We will lead waves of the nation’s poor and disinherited to Washington, D.C. next spring to demand redress of their grievances by the United States government and to secure at least jobs or income for all. We will go there, we will demand to be heard and we will stay until America responds. If this means forcible repression of our movement, we will confront it, for we have done this before. If this means scorn or ridicule, we embrace it, for that is what America’s poor now receive. If it means jail, we accept it willingly, for the millions of poor already are imprisoned by exploitation and discrimination. We will be petitioning our government for specific reforms and we intend to build militant, nonviolent actions until that government moves against poverty.” (MLK Jr, 1967)

I wish to conjure up the message that MLK thought was so important, less than a year before he died. A message that declared that change would come by building power with people, and taking the people to speak our truth to those who don’t always recognize that we are still here.

Fast forward to the present. We campaigned, we door-knocked, we voted, we danced at inaugural balls, we cried (for the second time) in reverence of the symbolic nature of what President Obama’s first and second elections meant for the progress of this country. We did a lot, but what now? More than 45 years after Martin Luther King gave his speech sparking a poor people’s movement and more than nine months after the last presidential election, what has changed? And more importantly, what are we— as black youth with the helms of the future at our fingertips— changing? In a political landscape where our system is created to be slow-moving, what are we doing, planning and organizing to conjure up enough power to change the social, economic, and political environment, so that those who come after us will experience better a better life than the realities that push the poor communities even further into the margins today. I believe we have enough evidence from history to be hopeful, but I also feel as though activism is stagnant in most youth filled public discourses. If it is true that young people in previous generations have been charged with leading the movement for equality, then where and when are the millennials picking up the torch and moving our world forward?

I have come to understand a few things. One of those things being the amount of time it takes to simply make sure we’re not moving backwards. Backwards to an ideology that has attempted to silence a population of marginalized people every time we start to have a voice. We cannot go back to a creed that has oppressed poor people for decades. And we most definitely cannot go back to a set of political tropes that treat businesses as people, and people as something to be tolerated.  Once we make sure we’re not going back, then and only then, can we start to progress and move the needle forward. And it has taken a lot of effort to make sure we’re not digressing, and sometimes I must admit we have failed.

This anti-progressive ideology has put us back decades in certain time periods. It is an ideaology that was afraid of Martin Luther King Jr. bringing poor white and black folks together on one political agenda. It is an ideology that finds a home in the era of Reagonomics and its followers, an ideology that is rooted in playing off racial fears, (Read: Henry Horton), and one that prefers to label more than half of the country (Read: 47 percent to be exact) as people who would rather leech off the government than work hard. This is an ideology of lies and deception; one that says money will trickle down, only to find floods of poverty doing more than just trickling. This is an ideology that has far too often dichotomized the “us” from “them” on immigration status, race, and class. It is an ideology that would rather lower taxes than provide a safety net for all levels of society. It is an ideology that seeks to control the bodies of women, uphold marriage discrimination, and incarcerate a generation of the truly disadvantaged, by creating domestic wars on the blurry gray sphere of what innocence was, and what it has become. (Read: war on drugs)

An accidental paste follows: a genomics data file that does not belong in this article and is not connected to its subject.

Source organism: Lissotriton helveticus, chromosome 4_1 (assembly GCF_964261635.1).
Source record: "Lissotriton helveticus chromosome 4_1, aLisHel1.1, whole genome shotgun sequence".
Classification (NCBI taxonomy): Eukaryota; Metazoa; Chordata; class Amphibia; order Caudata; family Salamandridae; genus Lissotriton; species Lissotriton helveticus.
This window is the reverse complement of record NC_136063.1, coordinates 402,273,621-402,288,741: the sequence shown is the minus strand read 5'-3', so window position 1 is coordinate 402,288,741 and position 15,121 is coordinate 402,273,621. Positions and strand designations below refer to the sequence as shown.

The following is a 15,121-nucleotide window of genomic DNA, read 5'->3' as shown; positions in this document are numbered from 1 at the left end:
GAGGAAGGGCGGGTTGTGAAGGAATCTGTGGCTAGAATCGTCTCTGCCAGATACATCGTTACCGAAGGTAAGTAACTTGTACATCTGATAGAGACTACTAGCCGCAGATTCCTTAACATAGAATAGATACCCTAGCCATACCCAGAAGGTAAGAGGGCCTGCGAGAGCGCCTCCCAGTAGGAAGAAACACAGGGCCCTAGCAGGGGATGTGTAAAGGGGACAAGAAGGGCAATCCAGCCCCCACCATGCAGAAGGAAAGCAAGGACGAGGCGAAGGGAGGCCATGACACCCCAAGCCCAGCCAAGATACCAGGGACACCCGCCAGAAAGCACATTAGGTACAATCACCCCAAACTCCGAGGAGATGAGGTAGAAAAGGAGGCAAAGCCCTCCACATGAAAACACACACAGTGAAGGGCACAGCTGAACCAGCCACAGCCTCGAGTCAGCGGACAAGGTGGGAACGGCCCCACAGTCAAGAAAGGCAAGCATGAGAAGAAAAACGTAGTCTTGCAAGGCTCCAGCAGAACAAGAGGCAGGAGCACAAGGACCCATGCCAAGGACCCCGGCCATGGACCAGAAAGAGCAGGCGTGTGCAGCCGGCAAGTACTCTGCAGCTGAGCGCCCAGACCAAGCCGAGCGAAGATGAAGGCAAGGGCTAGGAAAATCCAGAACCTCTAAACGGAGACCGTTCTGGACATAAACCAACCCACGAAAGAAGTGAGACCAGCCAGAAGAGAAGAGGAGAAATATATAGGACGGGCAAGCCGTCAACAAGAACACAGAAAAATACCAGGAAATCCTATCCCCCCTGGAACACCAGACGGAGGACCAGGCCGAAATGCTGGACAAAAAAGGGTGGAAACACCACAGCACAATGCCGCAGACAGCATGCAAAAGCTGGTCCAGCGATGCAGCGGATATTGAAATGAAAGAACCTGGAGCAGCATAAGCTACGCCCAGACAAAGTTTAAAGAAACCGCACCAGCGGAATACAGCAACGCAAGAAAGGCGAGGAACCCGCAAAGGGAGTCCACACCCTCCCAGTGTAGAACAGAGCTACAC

So now that we are finally seeing the light at the end of the tunnel, are we prepared to run? Do we have the energy?  Pastors, politicians, leaders, community members, and activists need to have a long talk with each other, and we need to figure out how we will fight for the  “28 percent of African-Americans, and 37 percent of black children, who are poor (compared with 10 percent of whites and 13 percent of white children); We need to speak about the 13 percent of blacks who are unemployed (compared with 7 percent of whites); we need to discuss the more than 900,000 black men who are in prison; We need to stand up and address how and why blacks experienced a sharper drop in income since 2007 than any other racial group; and how black household wealth, which had been disproportionately concentrated in housing, has hit its lowest level in decades; and also how blacks accounted, in 2009, for 44 percent of new H.I.V. infections.” We need to speak about how this country has unraveled the remnants of affirmative action, ignored gun control, arrested those who used the occupy movement as a final cry for an ideology that can actually end poverty, and sustained public school segregation more than 50 years after the supreme court decided on Brown Vs. B.O.E.

We must bring these issues into public discourse. But more importantly, we need to figure out who is willing to embrace the scorn and ridicule of being at the forefront of a movement. We need to start, join, and build a movement. If not now, then when?